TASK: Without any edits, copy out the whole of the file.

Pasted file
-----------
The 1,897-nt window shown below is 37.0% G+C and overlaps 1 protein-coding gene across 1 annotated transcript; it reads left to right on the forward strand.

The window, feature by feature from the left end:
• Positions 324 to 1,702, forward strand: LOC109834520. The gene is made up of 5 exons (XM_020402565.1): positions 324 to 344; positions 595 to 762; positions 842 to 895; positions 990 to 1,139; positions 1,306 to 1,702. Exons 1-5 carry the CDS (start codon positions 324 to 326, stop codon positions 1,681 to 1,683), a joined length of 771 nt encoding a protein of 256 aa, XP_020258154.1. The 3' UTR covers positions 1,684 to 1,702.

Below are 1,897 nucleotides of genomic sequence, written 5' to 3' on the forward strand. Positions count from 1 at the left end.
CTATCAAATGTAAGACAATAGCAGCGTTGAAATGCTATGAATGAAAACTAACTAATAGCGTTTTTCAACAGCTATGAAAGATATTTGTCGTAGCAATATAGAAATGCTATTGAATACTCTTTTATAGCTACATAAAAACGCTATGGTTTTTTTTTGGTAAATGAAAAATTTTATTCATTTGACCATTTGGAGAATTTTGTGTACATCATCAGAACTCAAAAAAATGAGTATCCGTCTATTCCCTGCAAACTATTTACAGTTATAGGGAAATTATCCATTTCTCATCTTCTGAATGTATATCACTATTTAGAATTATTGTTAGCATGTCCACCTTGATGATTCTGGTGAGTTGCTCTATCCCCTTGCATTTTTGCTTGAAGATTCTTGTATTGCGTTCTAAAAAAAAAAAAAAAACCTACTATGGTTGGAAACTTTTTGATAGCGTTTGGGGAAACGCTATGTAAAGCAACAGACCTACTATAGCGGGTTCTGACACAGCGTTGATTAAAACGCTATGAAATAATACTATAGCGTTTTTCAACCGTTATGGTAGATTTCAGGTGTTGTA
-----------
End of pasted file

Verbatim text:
The 1,897-nt window shown below is 37.0% G+C and overlaps 1 protein-coding gene across 1 annotated transcript; it reads left to right on the forward strand.

The window, feature by feature from the left end:
• Positions 324 to 1,702, forward strand: LOC109834520. The gene is made up of 5 exons (XM_020402565.1): positions 324 to 344; positions 595 to 762; positions 842 to 895; positions 990 to 1,139; positions 1,306 to 1,702. Exons 1-5 carry the CDS (start codon positions 324 to 326, stop codon positions 1,681 to 1,683), a joined length of 771 nt encoding a protein of 256 aa, XP_020258154.1. The 3' UTR covers positions 1,684 to 1,702.

Below are 1,897 nucleotides of genomic sequence, written 5' to 3' on the forward strand. Positions count from 1 at the left end.
CTATCAAATGTAAGACAATAGCAGCGTTGAAATGCTATGAATGAAAACTAACTAATAGCGTTTTTCAACAGCTATGAAAGATATTTGTCGTAGCAATATAGAAATGCTATTGAATACTCTTTTATAGCTACATAAAAACGCTATGGTTTTTTTTTGGTAAATGAAAAATTTTATTCATTTGACCATTTGGAGAATTTTGTGTACATCATCAGAACTCAAAAAAATGAGTATCCGTCTATTCCCTGCAAACTATTTACAGTTATAGGGAAATTATCCATTTCTCATCTTCTGAATGTATATCACTATTTAGAATTATTGTTAGCATGTCCACCTTGATGATTCTGGTGAGTTGCTCTATCCCCTTGCATTTTTGCTTGAAGATTCTTGTATTGCGTTCTAAAAAAAAAAAAAAAACCTACTATGGTTGGAAACTTTTTGATAGCGTTTGGGGAAACGCTATGTAAAGCAACAGACCTACTATAGCGGGTTCTGACACAGCGTTGATTAAAACGCTATGAAATAATACTATAGCGTTTTTCAACCGTTATGGTAGATTTCAGGTGTTGTA